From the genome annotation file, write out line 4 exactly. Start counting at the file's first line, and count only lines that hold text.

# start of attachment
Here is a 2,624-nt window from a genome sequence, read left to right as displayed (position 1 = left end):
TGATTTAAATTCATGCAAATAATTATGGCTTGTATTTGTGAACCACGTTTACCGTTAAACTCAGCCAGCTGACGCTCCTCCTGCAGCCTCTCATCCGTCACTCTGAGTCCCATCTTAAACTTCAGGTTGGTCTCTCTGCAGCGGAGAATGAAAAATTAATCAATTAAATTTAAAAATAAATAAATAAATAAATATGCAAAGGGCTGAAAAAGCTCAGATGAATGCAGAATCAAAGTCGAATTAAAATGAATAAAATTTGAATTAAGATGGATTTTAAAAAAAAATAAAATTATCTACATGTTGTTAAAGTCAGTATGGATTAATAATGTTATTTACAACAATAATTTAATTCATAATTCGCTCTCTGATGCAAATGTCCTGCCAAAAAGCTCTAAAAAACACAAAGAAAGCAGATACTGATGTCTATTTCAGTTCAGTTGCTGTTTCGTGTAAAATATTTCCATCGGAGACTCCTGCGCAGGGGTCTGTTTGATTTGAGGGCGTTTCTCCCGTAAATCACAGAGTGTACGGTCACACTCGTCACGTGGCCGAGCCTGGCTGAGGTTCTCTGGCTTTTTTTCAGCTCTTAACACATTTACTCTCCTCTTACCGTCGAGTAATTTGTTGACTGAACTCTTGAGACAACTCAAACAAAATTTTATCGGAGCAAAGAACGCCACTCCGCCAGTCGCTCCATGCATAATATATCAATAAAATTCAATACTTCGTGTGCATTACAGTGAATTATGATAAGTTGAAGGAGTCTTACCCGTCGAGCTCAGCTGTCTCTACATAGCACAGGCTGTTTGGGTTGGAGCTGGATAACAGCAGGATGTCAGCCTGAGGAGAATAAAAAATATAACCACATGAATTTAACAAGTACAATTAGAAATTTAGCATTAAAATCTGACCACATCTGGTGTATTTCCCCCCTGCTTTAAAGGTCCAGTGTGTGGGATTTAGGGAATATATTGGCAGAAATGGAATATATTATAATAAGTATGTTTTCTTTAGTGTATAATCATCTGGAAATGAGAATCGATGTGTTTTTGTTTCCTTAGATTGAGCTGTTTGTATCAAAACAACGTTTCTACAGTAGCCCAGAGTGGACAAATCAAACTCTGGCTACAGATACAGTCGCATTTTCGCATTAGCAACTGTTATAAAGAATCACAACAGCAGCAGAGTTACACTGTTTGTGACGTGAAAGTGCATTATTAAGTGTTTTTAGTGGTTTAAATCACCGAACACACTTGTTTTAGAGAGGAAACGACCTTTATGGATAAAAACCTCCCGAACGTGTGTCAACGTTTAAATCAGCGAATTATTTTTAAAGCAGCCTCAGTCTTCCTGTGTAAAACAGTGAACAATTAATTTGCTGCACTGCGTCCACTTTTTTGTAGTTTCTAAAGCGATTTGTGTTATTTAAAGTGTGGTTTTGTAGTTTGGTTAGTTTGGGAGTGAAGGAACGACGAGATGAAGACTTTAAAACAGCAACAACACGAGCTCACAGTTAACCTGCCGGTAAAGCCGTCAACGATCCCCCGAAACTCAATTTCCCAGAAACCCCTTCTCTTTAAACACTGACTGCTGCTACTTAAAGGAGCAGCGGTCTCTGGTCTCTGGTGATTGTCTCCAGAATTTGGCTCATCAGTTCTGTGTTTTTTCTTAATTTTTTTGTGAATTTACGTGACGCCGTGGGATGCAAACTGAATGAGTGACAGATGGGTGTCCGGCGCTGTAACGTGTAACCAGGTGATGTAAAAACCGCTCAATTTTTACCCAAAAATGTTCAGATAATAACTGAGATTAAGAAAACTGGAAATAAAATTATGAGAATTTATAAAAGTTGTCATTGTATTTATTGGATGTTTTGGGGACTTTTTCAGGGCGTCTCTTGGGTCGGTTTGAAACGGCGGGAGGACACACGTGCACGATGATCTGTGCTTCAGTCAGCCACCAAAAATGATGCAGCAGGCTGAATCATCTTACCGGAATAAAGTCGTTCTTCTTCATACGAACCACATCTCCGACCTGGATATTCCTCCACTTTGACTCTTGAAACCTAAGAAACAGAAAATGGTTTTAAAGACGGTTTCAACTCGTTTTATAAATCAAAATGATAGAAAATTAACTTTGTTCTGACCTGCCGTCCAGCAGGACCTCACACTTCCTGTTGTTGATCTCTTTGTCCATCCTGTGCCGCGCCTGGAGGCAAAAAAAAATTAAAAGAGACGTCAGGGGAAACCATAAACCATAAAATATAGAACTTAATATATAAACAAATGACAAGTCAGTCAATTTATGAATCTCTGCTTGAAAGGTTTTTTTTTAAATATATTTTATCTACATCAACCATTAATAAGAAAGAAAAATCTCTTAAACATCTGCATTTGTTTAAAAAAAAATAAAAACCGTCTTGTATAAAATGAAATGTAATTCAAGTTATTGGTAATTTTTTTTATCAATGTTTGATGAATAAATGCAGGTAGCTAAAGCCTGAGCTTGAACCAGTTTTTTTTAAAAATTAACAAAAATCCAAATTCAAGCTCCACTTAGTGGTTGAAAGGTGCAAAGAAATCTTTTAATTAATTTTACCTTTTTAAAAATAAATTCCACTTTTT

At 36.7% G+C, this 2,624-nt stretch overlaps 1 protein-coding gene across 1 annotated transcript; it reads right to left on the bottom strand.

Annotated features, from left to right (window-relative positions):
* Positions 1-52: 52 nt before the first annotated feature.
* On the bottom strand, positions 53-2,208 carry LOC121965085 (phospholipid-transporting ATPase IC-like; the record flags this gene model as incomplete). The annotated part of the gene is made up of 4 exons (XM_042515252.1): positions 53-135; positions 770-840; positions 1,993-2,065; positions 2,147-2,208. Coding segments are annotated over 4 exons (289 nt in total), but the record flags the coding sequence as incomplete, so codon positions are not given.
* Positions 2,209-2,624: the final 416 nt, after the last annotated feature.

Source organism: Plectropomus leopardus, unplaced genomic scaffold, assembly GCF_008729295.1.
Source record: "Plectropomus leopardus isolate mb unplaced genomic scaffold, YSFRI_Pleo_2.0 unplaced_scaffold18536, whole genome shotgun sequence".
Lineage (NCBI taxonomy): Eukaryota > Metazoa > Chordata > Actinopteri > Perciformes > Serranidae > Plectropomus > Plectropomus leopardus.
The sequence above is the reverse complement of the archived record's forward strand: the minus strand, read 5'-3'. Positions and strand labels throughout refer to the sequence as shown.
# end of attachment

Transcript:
Annotated features, from left to right (window-relative positions):